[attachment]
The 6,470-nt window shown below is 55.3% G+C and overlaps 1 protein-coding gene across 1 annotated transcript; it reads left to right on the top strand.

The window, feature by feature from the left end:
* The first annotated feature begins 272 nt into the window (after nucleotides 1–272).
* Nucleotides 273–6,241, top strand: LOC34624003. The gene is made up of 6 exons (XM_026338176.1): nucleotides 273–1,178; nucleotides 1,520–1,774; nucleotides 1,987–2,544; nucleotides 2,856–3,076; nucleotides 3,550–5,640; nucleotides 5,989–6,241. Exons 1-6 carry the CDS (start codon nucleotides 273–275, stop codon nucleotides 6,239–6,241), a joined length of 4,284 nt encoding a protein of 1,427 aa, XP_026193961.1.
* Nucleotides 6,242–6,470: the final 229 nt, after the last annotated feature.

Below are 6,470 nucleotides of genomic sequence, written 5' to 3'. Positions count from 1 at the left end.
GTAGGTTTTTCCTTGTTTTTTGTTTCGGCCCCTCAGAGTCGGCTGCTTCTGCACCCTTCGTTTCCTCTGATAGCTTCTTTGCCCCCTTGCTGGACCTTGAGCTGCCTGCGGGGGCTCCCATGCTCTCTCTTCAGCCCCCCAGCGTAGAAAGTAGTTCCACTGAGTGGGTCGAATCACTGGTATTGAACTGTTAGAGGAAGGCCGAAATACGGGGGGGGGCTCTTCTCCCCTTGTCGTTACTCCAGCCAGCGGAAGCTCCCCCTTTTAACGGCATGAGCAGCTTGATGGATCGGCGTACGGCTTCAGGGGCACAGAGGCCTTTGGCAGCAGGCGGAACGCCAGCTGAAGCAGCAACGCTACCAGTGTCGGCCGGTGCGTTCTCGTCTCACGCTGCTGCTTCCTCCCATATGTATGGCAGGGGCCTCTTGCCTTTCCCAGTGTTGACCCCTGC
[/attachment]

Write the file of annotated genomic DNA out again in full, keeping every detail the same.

The 6,470-nt window shown below is 55.3% G+C and overlaps 1 protein-coding gene across 1 annotated transcript; it reads left to right on the top strand.

The window, feature by feature from the left end:
* The first annotated feature begins 272 nt into the window (after nucleotides 1–272).
* Nucleotides 273–6,241, top strand: LOC34624003. The gene is made up of 6 exons (XM_026338176.1): nucleotides 273–1,178; nucleotides 1,520–1,774; nucleotides 1,987–2,544; nucleotides 2,856–3,076; nucleotides 3,550–5,640; nucleotides 5,989–6,241. Exons 1-6 carry the CDS (start codon nucleotides 273–275, stop codon nucleotides 6,239–6,241), a joined length of 4,284 nt encoding a protein of 1,427 aa, XP_026193961.1.
* Nucleotides 6,242–6,470: the final 229 nt, after the last annotated feature.

Below are 6,470 nucleotides of genomic sequence, written 5' to 3'. Positions count from 1 at the left end.
GTAGGTTTTTCCTTGTTTTTTGTTTCGGCCCCTCAGAGTCGGCTGCTTCTGCACCCTTCGTTTCCTCTGATAGCTTCTTTGCCCCCTTGCTGGACCTTGAGCTGCCTGCGGGGGCTCCCATGCTCTCTCTTCAGCCCCCCAGCGTAGAAAGTAGTTCCACTGAGTGGGTCGAATCACTGGTATTGAACTGTTAGAGGAAGGCCGAAATACGGGGGGGGGCTCTTCTCCCCTTGTCGTTACTCCAGCCAGCGGAAGCTCCCCCTTTTAACGGCATGAGCAGCTTGATGGATCGGCGTACGGCTTCAGGGGCACAGAGGCCTTTGGCAGCAGGCGGAACGCCAGCTGAAGCAGCAACGCTACCAGTGTCGGCCGGTGCGTTCTCGTCTCACGCTGCTGCTTCCTCCCATATGTATGGCAGGGGCCTCTTGCCTTTCCCAGTGTTGACCCCTGC